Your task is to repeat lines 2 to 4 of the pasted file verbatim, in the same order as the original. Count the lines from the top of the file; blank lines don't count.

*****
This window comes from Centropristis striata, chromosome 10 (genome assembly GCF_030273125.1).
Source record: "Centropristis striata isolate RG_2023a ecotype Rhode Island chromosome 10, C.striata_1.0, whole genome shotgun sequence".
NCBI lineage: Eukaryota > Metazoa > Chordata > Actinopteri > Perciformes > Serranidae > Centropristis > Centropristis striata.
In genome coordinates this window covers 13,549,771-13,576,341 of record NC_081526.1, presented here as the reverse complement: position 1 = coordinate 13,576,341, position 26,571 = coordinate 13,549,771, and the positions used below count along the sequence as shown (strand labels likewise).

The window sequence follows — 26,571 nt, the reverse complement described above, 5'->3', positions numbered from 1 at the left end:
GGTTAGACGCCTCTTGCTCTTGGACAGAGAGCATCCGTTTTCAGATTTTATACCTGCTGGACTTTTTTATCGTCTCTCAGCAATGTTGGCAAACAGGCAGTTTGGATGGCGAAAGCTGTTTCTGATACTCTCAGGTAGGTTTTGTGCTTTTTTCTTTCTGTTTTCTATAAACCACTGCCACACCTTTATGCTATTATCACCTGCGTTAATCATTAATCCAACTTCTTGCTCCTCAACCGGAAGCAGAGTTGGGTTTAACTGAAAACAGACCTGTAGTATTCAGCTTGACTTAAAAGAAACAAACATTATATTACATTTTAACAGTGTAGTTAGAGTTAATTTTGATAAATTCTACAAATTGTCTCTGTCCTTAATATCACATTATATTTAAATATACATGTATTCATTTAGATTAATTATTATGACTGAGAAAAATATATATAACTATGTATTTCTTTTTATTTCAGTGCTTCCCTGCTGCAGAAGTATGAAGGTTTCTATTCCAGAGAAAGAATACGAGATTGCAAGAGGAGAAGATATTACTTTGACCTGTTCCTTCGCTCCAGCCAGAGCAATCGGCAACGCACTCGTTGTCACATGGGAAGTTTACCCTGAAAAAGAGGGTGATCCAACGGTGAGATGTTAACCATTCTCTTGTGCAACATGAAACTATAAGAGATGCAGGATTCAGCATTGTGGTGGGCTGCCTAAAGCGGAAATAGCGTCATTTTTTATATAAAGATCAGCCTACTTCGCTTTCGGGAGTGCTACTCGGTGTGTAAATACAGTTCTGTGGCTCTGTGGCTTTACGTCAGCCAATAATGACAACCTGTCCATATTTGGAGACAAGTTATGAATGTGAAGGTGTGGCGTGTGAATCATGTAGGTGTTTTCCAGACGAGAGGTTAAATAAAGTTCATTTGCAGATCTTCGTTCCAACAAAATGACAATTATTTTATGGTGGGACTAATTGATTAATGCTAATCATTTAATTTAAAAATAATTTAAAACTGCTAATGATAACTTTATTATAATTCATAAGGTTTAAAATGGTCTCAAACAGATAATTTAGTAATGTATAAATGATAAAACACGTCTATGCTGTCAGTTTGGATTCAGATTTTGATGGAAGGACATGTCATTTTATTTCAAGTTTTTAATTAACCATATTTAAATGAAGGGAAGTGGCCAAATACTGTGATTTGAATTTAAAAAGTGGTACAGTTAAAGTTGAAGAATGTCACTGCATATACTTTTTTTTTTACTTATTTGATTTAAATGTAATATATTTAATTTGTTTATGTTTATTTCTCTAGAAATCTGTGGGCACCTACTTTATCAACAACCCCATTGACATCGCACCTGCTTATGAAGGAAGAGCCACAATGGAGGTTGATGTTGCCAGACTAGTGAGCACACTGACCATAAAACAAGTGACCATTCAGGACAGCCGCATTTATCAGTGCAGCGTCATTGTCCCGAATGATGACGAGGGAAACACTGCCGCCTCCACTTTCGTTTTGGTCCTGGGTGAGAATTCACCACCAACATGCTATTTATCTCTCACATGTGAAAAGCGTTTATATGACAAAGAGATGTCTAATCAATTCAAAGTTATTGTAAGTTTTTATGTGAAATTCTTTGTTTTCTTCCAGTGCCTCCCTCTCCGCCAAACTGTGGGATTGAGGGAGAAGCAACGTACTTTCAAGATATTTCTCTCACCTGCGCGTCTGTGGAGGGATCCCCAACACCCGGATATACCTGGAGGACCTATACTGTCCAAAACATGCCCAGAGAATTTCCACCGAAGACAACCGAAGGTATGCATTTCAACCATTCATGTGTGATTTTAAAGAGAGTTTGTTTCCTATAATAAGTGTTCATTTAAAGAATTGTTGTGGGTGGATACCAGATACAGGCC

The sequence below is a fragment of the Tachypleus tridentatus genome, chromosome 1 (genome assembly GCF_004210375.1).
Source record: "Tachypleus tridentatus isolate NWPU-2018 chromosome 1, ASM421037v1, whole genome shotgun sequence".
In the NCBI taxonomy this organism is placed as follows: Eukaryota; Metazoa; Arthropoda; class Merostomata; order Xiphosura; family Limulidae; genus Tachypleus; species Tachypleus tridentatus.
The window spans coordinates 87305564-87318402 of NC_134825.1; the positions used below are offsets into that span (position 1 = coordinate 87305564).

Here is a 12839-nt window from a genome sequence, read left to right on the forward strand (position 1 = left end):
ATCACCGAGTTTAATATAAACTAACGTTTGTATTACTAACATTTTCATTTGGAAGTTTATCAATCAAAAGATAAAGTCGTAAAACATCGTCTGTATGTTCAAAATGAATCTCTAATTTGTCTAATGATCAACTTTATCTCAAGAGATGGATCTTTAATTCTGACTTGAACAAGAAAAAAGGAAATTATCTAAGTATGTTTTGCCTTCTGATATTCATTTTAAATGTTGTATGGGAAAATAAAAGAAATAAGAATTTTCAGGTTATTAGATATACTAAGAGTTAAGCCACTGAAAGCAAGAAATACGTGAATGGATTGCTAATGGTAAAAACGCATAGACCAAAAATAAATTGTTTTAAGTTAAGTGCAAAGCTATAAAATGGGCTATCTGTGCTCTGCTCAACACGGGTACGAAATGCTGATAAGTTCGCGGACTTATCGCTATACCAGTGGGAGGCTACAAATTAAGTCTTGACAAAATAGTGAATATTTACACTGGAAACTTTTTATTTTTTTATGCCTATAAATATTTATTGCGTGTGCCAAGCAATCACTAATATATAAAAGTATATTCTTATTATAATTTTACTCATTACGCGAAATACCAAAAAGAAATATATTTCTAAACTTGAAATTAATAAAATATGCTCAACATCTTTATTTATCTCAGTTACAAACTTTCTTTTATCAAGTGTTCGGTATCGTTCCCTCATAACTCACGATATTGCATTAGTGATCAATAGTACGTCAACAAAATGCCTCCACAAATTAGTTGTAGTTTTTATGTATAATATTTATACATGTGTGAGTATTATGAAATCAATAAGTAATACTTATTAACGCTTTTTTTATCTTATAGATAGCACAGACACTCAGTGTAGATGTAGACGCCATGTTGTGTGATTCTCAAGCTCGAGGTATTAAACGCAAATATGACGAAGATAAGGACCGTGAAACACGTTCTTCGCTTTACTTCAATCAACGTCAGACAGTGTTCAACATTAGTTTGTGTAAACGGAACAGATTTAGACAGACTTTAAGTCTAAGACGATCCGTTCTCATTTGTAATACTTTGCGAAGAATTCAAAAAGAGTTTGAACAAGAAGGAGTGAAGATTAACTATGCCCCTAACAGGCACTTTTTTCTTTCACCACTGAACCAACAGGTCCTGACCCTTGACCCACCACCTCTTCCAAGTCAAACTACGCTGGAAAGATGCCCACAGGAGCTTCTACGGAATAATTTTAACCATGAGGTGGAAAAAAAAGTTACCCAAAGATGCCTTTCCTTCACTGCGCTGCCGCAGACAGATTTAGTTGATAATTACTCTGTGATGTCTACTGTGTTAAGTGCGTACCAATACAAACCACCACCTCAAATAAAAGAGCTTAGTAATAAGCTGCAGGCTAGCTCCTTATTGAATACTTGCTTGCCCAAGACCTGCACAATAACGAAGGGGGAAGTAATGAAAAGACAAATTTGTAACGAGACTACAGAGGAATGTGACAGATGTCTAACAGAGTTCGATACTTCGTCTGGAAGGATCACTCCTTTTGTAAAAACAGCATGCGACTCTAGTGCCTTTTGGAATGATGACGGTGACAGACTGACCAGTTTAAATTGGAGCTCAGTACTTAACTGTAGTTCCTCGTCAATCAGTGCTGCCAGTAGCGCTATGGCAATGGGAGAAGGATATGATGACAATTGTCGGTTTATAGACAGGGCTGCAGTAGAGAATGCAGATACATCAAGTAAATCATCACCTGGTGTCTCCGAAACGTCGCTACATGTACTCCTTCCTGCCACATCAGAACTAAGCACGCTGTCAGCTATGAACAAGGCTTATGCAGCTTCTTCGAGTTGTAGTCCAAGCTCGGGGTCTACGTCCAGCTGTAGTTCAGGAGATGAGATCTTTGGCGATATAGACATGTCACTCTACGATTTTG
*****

Source record: "Centropristis striata isolate RG_2023a ecotype Rhode Island chromosome 10, C.striata_1.0, whole genome shotgun sequence".
NCBI lineage: Eukaryota > Metazoa > Chordata > Actinopteri > Perciformes > Serranidae > Centropristis > Centropristis striata.
In genome coordinates this window covers 13,549,771-13,576,341 of record NC_081526.1, presented here as the reverse complement: position 1 = coordinate 13,576,341, position 26,571 = coordinate 13,549,771, and the positions used below count along the sequence as shown (strand labels likewise).